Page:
We found that the cooks had mixed up cooking temps on each filet on each plate. For example, I ordered my filet medium. When I cut into my first benedict, the cooking temperature of the meat was about medium rare…a little more pink than I was looking for since this was being served with egg and a rich sauce (I didn’t want all that blood in the steak to mix with the yolk and hollandaise). Then when I cut into the second filet, it was cooked even more rare. Unfortunately the two others at my table had similar problems. And when we heard complaints from other tables, these errors seemed to be rampant around the entire restaurant. Apparently the kitchen got our food out so fast they didn’t pay attention to the appropriate doneness we had requested. The one person who ordered the sun-dried tomato benedict had no complaints. Tasting his, I thought it was a reasonable attempt by the chef at something creative with benedict….but nothing mind blowing.

As I continued to analyze the benedicts I did notice some things that I really didn’t like.
One was that the hollandaise sauce was generally pretty bland. I think it could have used a little salt as well as some acid like lemon or vinegar to wake the taste up. The consistency was a little off too. Hollandaise should have a bright sheen, with a ribbon like consistency. The sauce here was mute in color and was a little thick. The biggest hollandaise faux pas I noticed though was that the plate temperature was so hot that the hollandaise congealed by the time it hit the table, so I saw coagulated egg on my plate and the sauce started to break…which is just gross. These may seem like nit-picky things to you but if I’m paying $37 for an eggs benedict (that is what this cost at La Caille) everything better damn be perfect. I also must disclose that I’m a little bit of a hollandaise snob. In my Skills class in culinary school the chef announced that I made the best hollandaise sauce in the class – not to toot my own horn – but it’s made me hyper critical of any hollandaise I taste…since the bar is set to surpassing expectations of my own sauce.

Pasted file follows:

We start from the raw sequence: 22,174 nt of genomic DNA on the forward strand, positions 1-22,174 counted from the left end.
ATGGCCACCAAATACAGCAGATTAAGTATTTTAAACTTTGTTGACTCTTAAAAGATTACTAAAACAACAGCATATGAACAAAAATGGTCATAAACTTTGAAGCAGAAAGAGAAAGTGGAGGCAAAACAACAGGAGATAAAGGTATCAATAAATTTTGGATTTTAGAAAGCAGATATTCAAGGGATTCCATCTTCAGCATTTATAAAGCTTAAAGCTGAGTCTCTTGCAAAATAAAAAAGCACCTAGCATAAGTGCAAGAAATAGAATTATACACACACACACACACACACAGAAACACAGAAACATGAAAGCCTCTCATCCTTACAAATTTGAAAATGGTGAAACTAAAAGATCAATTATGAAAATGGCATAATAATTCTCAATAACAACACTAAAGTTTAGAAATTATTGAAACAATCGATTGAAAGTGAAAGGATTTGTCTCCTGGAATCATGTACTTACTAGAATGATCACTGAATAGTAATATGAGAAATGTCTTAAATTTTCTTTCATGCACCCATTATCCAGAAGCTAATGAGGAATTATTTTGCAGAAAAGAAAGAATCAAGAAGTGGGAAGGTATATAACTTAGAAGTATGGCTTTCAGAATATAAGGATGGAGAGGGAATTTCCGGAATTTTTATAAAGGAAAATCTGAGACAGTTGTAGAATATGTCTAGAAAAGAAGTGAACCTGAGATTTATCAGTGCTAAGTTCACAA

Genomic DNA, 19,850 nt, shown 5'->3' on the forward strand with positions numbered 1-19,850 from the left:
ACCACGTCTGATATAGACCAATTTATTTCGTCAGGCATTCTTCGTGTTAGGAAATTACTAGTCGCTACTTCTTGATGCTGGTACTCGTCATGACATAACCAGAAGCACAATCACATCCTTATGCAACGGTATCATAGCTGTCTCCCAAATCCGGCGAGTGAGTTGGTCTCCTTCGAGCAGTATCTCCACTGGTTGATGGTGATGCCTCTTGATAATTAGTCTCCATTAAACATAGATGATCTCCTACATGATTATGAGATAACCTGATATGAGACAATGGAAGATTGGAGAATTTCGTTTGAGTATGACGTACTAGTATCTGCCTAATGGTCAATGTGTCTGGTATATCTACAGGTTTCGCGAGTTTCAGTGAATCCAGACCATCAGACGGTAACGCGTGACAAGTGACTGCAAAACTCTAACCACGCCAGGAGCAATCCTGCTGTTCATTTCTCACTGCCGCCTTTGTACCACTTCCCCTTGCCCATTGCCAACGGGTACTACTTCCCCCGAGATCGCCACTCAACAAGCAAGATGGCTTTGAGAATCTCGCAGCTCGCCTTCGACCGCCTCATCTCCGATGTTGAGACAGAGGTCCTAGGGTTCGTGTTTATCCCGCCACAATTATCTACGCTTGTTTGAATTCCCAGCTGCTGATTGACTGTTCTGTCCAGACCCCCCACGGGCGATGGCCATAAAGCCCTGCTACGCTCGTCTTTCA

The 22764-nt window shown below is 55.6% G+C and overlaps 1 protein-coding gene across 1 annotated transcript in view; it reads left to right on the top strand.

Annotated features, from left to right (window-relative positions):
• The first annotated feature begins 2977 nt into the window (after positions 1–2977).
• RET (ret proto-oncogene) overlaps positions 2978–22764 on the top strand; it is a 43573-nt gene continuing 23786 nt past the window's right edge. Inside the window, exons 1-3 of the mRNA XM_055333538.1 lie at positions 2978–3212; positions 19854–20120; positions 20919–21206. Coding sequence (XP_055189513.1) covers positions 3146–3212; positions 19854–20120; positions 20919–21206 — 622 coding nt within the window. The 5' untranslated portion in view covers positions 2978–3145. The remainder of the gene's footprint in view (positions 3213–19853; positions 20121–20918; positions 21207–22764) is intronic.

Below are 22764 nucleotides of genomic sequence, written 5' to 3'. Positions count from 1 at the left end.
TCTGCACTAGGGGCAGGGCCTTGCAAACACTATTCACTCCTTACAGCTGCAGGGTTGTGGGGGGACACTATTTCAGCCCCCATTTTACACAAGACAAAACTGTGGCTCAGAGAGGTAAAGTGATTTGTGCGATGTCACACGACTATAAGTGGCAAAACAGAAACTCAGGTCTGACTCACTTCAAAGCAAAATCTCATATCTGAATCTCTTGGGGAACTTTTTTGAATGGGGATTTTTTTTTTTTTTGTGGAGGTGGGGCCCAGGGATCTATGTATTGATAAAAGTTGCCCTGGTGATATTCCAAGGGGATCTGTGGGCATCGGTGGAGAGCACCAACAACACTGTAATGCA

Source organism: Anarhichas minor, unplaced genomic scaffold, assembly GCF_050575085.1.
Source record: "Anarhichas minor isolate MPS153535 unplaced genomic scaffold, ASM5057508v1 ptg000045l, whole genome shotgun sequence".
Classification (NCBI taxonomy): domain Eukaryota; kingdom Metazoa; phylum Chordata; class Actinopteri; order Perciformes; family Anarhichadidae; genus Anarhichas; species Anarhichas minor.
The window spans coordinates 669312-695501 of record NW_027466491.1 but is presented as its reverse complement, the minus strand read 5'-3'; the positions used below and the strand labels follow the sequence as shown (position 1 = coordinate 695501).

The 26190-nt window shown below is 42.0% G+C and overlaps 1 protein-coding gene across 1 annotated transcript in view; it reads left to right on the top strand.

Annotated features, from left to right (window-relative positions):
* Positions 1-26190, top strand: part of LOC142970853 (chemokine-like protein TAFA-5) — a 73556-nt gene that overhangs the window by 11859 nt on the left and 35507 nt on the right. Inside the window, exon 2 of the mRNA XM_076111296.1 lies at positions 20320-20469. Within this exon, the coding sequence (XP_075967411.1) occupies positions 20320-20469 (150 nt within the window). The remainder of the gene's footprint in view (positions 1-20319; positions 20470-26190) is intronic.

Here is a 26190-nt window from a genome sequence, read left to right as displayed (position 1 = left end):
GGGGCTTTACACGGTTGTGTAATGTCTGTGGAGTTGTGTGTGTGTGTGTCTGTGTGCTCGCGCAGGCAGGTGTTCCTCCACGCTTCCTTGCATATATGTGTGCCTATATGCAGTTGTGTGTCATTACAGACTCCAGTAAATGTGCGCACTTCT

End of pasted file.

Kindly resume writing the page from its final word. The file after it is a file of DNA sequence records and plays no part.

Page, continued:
So how did we end the meal off? Well with dessert of course. I mean it’s 11 o’clock in the morning. Who couldn’t use a big old bar of vanilla ice cream wrapped in a crepe, decoratively covered with Hershey’s chocolate syrup? Sound weird? That’s exactly what we got – dessert is included with brunch. The crepe was kind of doughy, so I started just eating the ice cream. It was Haagen Daz vanilla so the ice cream itself was pretty good. But the combination of the swan, the caramel croissants, the benedicts, coffee, and orange juice…and then the ice cream crepe thing…it was all a bit much…and it all was starting to make me ill. It was just a weird assortment of things…being served by people in weird costumes in an old-worldly type environment straight out of some fantasy novel. Weird. That’s a good way to describe my experience at La Caille. Just plain weird.

La Caille ~ Sandy, Utah

9565 Wasatch Blvd.

Executive Chefs Matthew Anderson and Ryan Murray

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La Caille on Urbanspoon